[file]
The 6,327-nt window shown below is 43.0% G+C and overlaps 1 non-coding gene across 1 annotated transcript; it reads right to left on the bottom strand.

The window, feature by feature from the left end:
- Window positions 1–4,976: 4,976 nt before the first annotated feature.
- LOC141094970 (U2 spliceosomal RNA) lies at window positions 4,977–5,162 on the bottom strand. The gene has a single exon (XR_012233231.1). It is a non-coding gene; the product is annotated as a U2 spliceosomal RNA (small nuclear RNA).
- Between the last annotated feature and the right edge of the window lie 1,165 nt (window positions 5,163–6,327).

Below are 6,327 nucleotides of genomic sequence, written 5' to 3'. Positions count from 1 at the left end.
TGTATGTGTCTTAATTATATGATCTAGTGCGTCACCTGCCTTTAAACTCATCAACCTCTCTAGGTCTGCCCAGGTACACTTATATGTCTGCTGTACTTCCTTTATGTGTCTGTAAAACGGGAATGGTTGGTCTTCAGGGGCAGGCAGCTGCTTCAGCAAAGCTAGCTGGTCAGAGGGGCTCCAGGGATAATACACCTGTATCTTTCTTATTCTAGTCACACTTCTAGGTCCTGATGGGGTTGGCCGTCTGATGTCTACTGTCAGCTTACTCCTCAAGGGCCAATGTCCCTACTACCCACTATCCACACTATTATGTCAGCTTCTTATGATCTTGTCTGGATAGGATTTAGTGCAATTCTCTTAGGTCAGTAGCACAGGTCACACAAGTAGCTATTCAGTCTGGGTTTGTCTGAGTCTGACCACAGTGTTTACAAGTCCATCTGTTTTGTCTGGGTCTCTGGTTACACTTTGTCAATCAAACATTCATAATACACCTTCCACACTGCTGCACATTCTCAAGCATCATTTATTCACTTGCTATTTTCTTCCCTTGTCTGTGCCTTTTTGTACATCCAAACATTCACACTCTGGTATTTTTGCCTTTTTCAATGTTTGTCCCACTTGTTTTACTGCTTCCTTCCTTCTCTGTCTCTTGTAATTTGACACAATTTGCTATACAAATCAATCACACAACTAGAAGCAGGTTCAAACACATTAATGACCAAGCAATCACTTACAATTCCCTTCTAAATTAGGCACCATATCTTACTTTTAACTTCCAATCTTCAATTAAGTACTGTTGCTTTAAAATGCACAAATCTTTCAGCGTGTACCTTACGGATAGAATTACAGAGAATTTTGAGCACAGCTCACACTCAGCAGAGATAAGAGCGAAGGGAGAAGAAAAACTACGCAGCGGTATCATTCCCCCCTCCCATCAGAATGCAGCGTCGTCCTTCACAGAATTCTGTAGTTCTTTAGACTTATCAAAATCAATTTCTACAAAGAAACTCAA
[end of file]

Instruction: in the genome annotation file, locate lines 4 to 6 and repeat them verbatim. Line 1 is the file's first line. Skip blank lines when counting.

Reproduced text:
- LOC141094970 (U2 spliceosomal RNA) lies at window positions 4,977–5,162 on the bottom strand. The gene has a single exon (XR_012233231.1). It is a non-coding gene; the product is annotated as a U2 spliceosomal RNA (small nuclear RNA).
- Between the last annotated feature and the right edge of the window lie 1,165 nt (window positions 5,163–6,327).

Below are 6,327 nucleotides of genomic sequence, written 5' to 3'. Positions count from 1 at the left end.